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The breach of the dam at Church Rock, NM, in 1979. 

The breach of the dam at Church Rock, NM, in 1979. 

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The Three Mile Island nuclear release exemplifies why there is public and policy interest in the high-technology, highly visible end of the nuclear cycle. The environmental and health consequences of the early steps in the cycle—mining, milling, and processing of uranium ore—may be less appreciated. We examined 2 large unintended acute releases of...

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... This finding is causally linked to the 1979 Church Rock uranium mill tailings spill that discharged more than 1100 tons of radioactive mill waste and 95 million gallons of toxic effluent down Pipeline Arroyo and into the Puerco River which eventually reached the community of Sanders. The level of radioactive release from this spill is much more than the Three Mile Island disaster that occurred just a few months prior (Brugge et al., 2007). ...
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Indigenous peoples experience water insecurity disproportionately. There are many parallels between the injustices experienced by racialized and marginalized populations and Indigenous peoples. However, the water insecurity experienced by Indigenous peoples is distinctly shaped by settler colonialism. This article draws on examples from Canada and the United States to illustrate how jurisdictional and regulatory injustices along with the broader political and economic asymmetries advanced by settler colonial States (re-)produce water insecurity for Indigenous peoples. We conclude by engaging with how Indigenous peoples are pushing back against these arrangements using State and non-State strategies by revitalizing Indigenous knowledge and governance systems.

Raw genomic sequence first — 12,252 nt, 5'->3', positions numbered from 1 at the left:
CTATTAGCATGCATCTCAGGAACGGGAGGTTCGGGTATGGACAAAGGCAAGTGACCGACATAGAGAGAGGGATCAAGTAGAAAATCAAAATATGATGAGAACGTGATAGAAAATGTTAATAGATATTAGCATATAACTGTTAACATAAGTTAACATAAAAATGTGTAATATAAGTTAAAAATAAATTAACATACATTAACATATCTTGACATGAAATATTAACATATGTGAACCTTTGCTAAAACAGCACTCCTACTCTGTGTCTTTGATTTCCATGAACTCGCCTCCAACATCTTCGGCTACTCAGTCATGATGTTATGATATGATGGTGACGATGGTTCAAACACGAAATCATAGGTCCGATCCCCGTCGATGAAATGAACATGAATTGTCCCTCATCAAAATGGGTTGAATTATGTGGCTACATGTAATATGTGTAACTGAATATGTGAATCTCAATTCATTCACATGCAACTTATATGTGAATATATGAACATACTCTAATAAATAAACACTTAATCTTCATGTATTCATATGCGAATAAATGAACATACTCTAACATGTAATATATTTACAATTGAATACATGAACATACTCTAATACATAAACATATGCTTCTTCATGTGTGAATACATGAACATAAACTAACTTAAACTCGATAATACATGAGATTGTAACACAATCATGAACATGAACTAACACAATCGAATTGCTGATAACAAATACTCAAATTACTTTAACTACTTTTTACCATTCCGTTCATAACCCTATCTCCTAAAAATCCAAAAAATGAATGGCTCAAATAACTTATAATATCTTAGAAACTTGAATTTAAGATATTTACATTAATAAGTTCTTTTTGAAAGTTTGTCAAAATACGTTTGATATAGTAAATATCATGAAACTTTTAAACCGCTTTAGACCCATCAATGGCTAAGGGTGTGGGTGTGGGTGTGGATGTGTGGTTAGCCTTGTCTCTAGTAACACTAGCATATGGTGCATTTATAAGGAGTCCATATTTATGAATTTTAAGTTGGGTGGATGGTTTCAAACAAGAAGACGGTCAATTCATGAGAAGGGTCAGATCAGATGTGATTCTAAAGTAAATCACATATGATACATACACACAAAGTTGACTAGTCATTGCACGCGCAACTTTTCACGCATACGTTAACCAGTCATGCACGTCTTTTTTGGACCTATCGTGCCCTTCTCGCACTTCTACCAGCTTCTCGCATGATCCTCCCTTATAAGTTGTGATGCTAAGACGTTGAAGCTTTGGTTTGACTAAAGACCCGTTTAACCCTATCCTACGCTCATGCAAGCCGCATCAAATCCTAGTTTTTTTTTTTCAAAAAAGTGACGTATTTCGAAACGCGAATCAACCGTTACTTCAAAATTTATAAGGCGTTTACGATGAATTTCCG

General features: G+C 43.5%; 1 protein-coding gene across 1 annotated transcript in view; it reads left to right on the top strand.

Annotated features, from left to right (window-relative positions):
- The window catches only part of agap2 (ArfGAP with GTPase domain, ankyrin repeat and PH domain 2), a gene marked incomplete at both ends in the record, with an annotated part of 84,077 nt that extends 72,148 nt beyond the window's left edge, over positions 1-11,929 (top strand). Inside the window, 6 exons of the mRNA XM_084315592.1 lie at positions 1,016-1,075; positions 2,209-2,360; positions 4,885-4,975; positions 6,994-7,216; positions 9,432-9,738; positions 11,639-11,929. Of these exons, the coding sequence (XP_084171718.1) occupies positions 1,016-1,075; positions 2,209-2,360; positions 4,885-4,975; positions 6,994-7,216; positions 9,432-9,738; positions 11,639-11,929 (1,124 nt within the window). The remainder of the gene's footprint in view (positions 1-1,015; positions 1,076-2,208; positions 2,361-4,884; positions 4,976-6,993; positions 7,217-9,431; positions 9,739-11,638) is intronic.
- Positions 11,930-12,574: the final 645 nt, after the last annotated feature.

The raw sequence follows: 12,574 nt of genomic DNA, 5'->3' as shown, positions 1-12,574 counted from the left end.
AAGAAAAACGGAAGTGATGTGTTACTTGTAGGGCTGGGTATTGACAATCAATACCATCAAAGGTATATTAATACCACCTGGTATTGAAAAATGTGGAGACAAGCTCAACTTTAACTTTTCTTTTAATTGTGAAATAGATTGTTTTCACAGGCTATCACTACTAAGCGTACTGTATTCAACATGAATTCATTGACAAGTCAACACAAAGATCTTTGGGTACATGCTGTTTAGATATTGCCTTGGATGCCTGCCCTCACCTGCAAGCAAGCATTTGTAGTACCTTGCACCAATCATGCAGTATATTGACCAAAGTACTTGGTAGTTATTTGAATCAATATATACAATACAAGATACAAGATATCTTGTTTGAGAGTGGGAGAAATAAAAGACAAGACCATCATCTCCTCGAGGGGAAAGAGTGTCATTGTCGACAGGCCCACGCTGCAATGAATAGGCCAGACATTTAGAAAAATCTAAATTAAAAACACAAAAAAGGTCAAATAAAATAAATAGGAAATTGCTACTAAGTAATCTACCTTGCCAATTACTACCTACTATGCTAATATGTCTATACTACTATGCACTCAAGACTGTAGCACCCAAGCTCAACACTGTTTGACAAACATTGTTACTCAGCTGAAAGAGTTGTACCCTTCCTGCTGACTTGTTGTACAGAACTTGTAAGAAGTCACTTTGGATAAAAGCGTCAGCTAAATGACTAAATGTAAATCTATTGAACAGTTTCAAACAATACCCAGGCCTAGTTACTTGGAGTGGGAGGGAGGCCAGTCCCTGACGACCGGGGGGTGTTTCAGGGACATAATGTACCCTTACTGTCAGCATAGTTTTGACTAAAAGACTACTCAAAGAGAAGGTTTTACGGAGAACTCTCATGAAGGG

... These depictions of Edo (renamed 'Tokyo' in 1868) were originally woodblock prints, embellished with mica (And o et al., 2010). In the top panel of Fig. 13, Hiroshige's golden eagle soars over the site of the 1979 Church Rock, New Mexico spill, in which an earthen dam failure resulted in the release of mill tailings into the Rio Puerco, which was the largest release of radioactive material on US soil (Brugge et al., 2007). The seemingly small-scale exposure assessments and generally muted response to the spill and mining legacy in general has left the local community concerned for their long-term health and well-being. ...
Article
The present system of radiological protection has evolved with the advancement of science; evolution of ethical and societal values; and the lessons of our individual, collective, and historical experience. In communicating with each other and members of the public, words are often not enough to completely relay thoughts, ideas, or experiences. Art is a shared experience, beyond the spoken language, where many can find common ground. This paper provides several examples of utilising the visual arts, cinema, and popular culture for communication in different contexts, with discussion of how each relates to the ethical values of the system of radiological protection. In this way, we find inter-relationships between science, ethics, and experience. Experience improves understanding; empathy, or the awareness and feeling of another’s experience, can lead to similar understanding. Drawing on art and the broader human experience will help us improve our communication, promote transparency, and encourage empathy. Through this, we will be more likely to develop trust with stakeholders, which is an essential, yet challenging, aspect of radiological protection.
... Presumably, the environmental health consequences of the early steps in the cycle (mining, milling, and processing of uranium ore) may be less appreciated. United Nuclear Corporation's Church Rock uranium mill in New Mexico, US has had incidents with a magnitude comparable to the Three Mile Island release [30], but they received almost no global attention. ...
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Despite the Fukushima power plant accident (2011), development of next-generation nuclear reactors and rapid expansion of uranium mining in low-income countries are likely to improve prospects for the nuclear industry. Trends in the nuclear energy industry have given rise to new public health challenges. Driven by high power demands, electricity production from nuclear plants has continually risen. Africa and Asia have emerged as major sources of uranium due in part to the poorly enforced labor laws resulting in low operating costs, plus less stringent regulatory frameworks. There is ample evidence of the industry transgressing environmental regulations as well as unethical practices that pose serious threats to public health. Anticipated safety issues associated with new reactors need to be addressed before promoting them as a viable alternative. This article provides recommendations for multilateral institutional collaboration on public health surveillance plus capacity building for young researchers.